Saturday’s Softcover: A Girl Named Zippy

Easy as A, B, C . . . from BB

When I was a little pre‑school girl, I had a friend named Zippy. By thinking about it for a while today, I realized she had another name, a “real” one: Muriel. But to all of us, friends AND family, she was just Zippy. I never knew why‑‑‑but maybe I’ve found a reason:

I recently finished reading a book titled A Girl Named Zippy by Haven Kimmel. She was a little girl, in a little Indiana town named Mooreland. She had delicate health at the beginning, but eventually she zipped around the house: here, there, everywhere. Then she zipped around Mooreland, a town of 300 people in the 1950. And in 1960. And 1970, and 1980‑‑‑”and so on.” It always had 300 residents. When one died, another was born, through some “mysterious and powerful mathematical principle” at work there. When one was born, another one died. When “Zippy” was born, a “barber named Tony was taken away.”

There was more than the name Zippy which drew me to this book. The humor, the simplicity of life in the mid‑60’s and slightly beyond, the common, small‑town things it reminded me of, all came flooding back as I found myself in Zippy’s shoes. Or, actually, in her sister’s old “fabulous, long, fake fur” slippers, with fur which sprouted up from the top and hung down to the floor. I never had those slippers. But I remember wanting them.

Zippy didn’t grow much hair until she was three years old. Then she got a wonderful, marvelous wig. Well, not a wig, exactly‑‑‑but what was then referred to as a “fall.” I had one in my teens‑‑‑I had very fine, somewhat thin hair, and to have that long, dark hair hanging straight down my back‑‑‑I know I was as thrilled with mine as she was with hers.

Zippy tells‑‑‑as an adult, but with the most charming, delightful child‑like voice‑‑‑what it was like to live in Mooreland, which had one main street: Broad Street. Yours might have been named Broad, or Main, or State, or Center, but they were all about the same. One denomination had a church at one end of the fairly short “Broad” Street, another denomination at the other end. If 300 people need more diversity, you might have found another one just off “Broad,” near the center of town. Like Mooreland, you might have had one theater showing one movie (possibly for weeks on end), no department store, no stop light. Maybe there was a drugstore‑‑‑like Zippy’s which had a soda fountain, but no drugs.

A carnival came to town once a year‑‑‑I remember one too. Hers arrived at the end of harvest season every August, and people took their vacations to work during the fair in food tents or organizing evens like the Most Beautiful Baby Contest or the Horse and Pony Pull.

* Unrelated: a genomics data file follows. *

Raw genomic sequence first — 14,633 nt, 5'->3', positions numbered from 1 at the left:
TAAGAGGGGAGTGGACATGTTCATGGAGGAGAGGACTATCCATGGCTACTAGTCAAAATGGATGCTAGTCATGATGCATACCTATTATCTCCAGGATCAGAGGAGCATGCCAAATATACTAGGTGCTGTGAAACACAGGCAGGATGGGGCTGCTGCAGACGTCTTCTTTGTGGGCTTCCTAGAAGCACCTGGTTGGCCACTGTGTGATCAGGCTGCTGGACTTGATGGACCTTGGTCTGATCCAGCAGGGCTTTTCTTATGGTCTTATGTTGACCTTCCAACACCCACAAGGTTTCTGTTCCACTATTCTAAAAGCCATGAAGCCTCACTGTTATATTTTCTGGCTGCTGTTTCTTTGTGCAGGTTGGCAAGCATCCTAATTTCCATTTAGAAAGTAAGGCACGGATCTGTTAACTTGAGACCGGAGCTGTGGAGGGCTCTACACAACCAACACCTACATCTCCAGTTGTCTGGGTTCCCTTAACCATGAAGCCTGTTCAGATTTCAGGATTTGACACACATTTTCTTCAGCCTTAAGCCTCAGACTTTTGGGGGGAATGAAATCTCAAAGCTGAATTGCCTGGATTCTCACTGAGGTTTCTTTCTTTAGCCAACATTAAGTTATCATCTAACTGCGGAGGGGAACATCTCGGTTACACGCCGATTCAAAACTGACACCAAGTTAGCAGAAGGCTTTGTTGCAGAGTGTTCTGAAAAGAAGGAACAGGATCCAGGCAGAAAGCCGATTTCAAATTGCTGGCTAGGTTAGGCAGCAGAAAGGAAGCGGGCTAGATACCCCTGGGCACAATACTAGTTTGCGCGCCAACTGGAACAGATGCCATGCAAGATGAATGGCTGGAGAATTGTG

This delightful step back in time had me looking back at my “Baby Book,” starting school, trying to find a friend, into the local “haunted house”‑‑‑or at least as close to it as I dared. I saw my father through my child’s eyes‑‑‑he didn’t drink, smoke or gamble like hers did, but otherwise they were “brothers”: did anything they had to for their “little girl.” I endured a slumber party, my first funeral (and seeing a real, honest‑to‑goodness dead body), class pictures, and learning to read.

I remember sitting in my little class seeing a LONG word I’d never seen before. I puzzled over it for a few minutes, and began to see just a little piece of it at a time: “may”‑‑‑that was a word I did know. Then “be”‑‑‑that was another word I knew. All of a sudden, I realized I was reading the “long” word. I was awe‑struck that, even knowing what “may” meant and what “be” signified, here I’d discovered a brand‑new word which contained both those I knew, but meant a whole different thing! I could not have been more shocked if lightning had struck me‑‑‑and I felt elated, excited, thrilled, and knew I’d be a writer and a reader for life.

I’d recommend this step back in time to anyone who would like to know what it was like “back then,” and to EVERYONE who, like me, actually lived through it!

Published in 2001, you can still get Zippy’s memoire in libraries and on Amazon‑‑‑do it. You won’t be sorry!

See you day-after-tomorrow for Monday Moans!



Filed under Softcover

2 responses to “Saturday’s Softcover: A Girl Named Zippy

  1. I love A Girl Named Zippy. I love it!!!!! Glad to see the post.

  2. benschwensch

    I do too! I found it almost a laugh-a-page, plenty of great memories, and just SO much fun to read!

Leave a Reply

Fill in your details below or click an icon to log in: Logo

You are commenting using your account. Log Out /  Change )

Google+ photo

You are commenting using your Google+ account. Log Out /  Change )

Twitter picture

You are commenting using your Twitter account. Log Out /  Change )

Facebook photo

You are commenting using your Facebook account. Log Out /  Change )


Connecting to %s